What Does Deep Learning Look Like?

Does deep learning look like a fancy collared shirt? Why yes it does! For my project this week–and probably a little of next week–I’m embroidering one my dressier blouses with pearls. Once again, Pinterest was my savior. I searched around for clothes ideas that looked simple enough. There it was, an adorable collared shirt that would be much cheaper to create than to buy.

To be honest, I’m horrible at sewing. Before I decided to damage one of my perfectly good dress shirts, I made a stop at my mom’s house for a quick sewing lesson. By horrible at sewing, I mean I’ve never done it before. Ever.

The one thing I am amazing at is fitting the thread through the eye of the needle. I used those fine motor skills to help my mom, and then we set off to work. Luckily she had a button that needed sewed onto a blouse, so she gave me a quick tutorial. Over under, over under. Once I had the basic mechanics down she gave me a needle and some string and let me run wild.

I drove to the store and picked out some fake pearls and various other sparkly items. Once I was satisfied with my collection, I cashed out and headed home. Once home, I worked on building confidence. Mostly, that entailed me staring at my shirt with pearls on the table and the needle in one hand. I love clothes, and the idea that I might ruin an article was hard to stomach.

After a couple deep breathes, I began my work. The pearls were difficult to attach, and I found myself wishing for a hot glue gun every five minutes. After getting only one pearl attached, I had to call my mom and ask her how to finish a thread. The process was rickety and difficult. I had to pull out the threads numerous times, and I think my fingertips will forever have red pricks.

Who doesn’t love cheap and adorable clothing? The tender fingers and mild frustration is not enough to make this a bad experience. Actually, I love doing it. My very talented mom gave me a lesson, and I’m slowing working on my sewing skills. I’ve never sewn on anything, and I’ve especially never added anything to my clothes.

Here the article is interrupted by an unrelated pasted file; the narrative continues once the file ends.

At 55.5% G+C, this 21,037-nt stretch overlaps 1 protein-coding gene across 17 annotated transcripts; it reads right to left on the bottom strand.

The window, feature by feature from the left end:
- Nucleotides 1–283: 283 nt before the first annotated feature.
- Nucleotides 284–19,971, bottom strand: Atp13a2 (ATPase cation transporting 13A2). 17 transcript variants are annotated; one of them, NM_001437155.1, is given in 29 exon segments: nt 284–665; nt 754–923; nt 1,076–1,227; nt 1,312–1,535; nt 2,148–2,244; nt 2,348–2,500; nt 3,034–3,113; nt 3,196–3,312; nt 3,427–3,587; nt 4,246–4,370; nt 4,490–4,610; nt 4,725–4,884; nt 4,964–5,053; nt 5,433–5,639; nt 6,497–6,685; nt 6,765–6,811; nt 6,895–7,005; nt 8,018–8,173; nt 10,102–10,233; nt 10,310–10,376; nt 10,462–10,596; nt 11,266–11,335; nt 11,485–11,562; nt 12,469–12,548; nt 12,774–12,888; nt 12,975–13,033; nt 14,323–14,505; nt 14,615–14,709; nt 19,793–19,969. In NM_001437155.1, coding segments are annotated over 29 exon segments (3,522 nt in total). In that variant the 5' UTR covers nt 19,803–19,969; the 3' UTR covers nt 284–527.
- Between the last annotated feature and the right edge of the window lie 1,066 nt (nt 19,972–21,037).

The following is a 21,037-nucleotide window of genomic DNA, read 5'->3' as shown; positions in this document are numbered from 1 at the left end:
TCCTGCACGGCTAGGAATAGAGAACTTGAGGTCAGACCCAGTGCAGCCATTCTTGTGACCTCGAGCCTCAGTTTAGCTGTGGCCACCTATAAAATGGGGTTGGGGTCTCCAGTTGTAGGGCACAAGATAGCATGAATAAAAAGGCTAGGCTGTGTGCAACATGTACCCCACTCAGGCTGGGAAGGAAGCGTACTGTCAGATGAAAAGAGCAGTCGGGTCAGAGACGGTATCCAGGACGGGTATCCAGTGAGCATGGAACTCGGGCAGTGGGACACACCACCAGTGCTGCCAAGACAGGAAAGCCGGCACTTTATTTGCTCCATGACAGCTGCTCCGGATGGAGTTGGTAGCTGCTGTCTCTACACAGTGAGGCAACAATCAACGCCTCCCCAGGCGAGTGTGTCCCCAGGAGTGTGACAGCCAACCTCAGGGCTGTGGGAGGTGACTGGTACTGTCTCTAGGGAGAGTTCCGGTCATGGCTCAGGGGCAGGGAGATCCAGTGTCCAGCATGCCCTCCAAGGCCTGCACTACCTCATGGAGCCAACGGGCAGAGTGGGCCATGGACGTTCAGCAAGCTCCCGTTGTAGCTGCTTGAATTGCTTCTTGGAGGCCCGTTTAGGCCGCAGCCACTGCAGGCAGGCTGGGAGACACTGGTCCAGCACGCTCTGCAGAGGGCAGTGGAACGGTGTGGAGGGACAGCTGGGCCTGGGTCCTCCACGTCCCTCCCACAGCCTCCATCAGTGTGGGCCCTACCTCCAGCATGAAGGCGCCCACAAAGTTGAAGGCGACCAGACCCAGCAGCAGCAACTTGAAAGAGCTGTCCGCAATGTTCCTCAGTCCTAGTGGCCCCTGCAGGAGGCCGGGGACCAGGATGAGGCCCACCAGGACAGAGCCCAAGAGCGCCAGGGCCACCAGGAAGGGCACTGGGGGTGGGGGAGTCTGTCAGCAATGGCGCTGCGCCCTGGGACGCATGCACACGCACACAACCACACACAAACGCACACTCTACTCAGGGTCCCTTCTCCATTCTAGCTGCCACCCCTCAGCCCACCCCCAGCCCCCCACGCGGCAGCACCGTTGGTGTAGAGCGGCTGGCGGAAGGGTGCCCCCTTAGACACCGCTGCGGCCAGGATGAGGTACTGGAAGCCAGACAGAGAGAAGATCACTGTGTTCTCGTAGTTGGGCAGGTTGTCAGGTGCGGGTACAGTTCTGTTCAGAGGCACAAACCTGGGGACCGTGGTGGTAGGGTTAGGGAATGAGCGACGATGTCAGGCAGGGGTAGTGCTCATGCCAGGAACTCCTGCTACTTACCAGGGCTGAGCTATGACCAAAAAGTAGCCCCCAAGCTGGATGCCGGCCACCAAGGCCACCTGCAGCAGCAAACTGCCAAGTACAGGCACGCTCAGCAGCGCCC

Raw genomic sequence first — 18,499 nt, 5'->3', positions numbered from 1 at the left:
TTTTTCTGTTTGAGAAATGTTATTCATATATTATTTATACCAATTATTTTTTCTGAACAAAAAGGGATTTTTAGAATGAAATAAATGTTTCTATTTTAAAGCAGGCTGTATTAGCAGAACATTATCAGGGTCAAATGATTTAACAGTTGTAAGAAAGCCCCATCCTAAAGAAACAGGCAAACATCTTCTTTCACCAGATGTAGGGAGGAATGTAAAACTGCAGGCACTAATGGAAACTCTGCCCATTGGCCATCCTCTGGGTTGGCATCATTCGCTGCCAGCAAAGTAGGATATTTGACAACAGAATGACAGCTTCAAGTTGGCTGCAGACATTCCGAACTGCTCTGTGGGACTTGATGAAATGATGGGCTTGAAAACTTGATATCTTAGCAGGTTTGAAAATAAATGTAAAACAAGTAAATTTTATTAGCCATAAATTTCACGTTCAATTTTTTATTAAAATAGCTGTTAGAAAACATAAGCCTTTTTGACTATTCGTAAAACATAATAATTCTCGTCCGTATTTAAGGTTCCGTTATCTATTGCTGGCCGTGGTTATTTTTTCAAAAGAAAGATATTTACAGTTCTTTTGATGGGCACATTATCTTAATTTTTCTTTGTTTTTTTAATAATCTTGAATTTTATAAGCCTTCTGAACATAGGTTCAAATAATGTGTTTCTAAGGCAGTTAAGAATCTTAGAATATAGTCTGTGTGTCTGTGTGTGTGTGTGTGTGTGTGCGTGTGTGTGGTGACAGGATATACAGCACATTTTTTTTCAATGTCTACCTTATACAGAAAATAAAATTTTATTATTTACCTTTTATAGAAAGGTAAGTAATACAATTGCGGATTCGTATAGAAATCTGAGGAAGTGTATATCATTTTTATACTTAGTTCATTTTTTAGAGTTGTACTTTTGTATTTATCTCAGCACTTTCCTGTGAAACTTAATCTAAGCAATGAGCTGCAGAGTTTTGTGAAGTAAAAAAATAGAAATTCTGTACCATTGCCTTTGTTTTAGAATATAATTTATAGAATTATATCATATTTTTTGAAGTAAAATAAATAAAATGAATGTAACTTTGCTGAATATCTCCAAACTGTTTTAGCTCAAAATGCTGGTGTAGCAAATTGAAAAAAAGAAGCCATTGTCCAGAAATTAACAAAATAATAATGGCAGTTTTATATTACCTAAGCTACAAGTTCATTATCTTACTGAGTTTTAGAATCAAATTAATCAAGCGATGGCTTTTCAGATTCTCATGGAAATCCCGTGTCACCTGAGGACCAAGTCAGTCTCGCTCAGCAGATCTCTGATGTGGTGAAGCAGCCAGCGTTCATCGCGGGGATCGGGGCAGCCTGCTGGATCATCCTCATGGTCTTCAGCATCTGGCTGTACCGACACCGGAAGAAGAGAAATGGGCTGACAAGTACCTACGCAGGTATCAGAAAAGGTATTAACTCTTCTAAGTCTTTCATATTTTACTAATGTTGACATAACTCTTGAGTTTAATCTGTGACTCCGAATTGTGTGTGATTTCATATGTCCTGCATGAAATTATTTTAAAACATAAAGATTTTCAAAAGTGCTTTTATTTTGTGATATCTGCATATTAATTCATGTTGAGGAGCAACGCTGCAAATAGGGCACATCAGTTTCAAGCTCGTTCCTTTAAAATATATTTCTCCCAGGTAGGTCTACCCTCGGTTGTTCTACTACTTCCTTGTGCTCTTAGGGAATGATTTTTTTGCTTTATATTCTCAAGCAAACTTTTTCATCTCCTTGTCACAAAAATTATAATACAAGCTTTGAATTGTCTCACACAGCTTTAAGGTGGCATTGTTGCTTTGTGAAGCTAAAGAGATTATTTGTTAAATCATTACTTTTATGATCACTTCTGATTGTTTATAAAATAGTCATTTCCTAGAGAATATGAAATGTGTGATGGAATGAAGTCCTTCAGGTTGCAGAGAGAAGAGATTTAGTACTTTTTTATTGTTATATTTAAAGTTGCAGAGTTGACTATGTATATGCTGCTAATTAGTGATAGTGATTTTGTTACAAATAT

I’m leaving comfort zone behind, and I’m growing more and more familiar with things that would have made me uneasy. Leaving the behind the places we are complacent is a huge aspect to deep learning. We need to be able to branch out; that is when we truly grow.

I will post the finished product when I am done, right now I'm not pleased enough with the appearance.

I will post the finished product when I am done, right now I’m not pleased enough with the appearance.

So now I’m replicating something I can see only through the use of pictures. I use “replicating” loosely here. I’m still working on the blouse. Each pearl is very time consuming, and I have a long way to go… on this side. There’s still the other left. With each pearl, I’m practicing patience and sewing. It might seem arduous and long, and while it might be, I enjoy this type of tedious work.

A cut off was pretty nice, but now I feel classy.

Thank you, Pinterest.

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4 responses to “What Does Deep Learning Look Like?

  1. I feel like I have two left hands when I try to sew anything, so I’m impressed and a bit in awe of the challenge you’ve undertaken for this class. I’m very interested in your thoughts on deep learning–and how deep learning may make us feel uncomfortable, can be messy, may even be unpleasant in parts. Getting outside our comfort zone is huge. I love this line–“leaving behind the places we are complacent.”

    • I’m hoping it turns out well! It’s amazing how anything can tie in with learning. Sewing can be related to both teaching and learning. Deep learning isn’t something that’s really hard to achieve if you’re looking for it.

  2. I’m anxious to see what else happens when you “leave comfort zone behind.” My prediction is that you will have an incredibly rewarding (and yes, frustrating at times) experience.

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